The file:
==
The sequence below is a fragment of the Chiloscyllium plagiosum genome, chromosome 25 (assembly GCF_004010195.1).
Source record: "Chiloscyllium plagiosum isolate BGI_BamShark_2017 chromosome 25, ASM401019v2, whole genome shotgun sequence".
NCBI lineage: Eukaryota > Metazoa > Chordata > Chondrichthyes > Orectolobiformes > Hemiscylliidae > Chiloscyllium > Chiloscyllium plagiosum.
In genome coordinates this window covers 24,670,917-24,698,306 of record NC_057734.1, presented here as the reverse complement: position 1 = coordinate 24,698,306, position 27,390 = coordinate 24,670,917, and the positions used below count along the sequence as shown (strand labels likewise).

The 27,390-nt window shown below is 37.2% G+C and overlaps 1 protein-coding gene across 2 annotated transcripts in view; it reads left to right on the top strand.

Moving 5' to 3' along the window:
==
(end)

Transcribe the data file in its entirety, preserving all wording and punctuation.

The sequence below is a fragment of the Chiloscyllium plagiosum genome, chromosome 25 (assembly GCF_004010195.1).
Source record: "Chiloscyllium plagiosum isolate BGI_BamShark_2017 chromosome 25, ASM401019v2, whole genome shotgun sequence".
NCBI lineage: Eukaryota > Metazoa > Chordata > Chondrichthyes > Orectolobiformes > Hemiscylliidae > Chiloscyllium > Chiloscyllium plagiosum.
In genome coordinates this window covers 24,670,917-24,698,306 of record NC_057734.1, presented here as the reverse complement: position 1 = coordinate 24,698,306, position 27,390 = coordinate 24,670,917, and the positions used below count along the sequence as shown (strand labels likewise).

The 27,390-nt window shown below is 37.2% G+C and overlaps 1 protein-coding gene across 2 annotated transcripts in view; it reads left to right on the top strand.

Moving 5' to 3' along the window: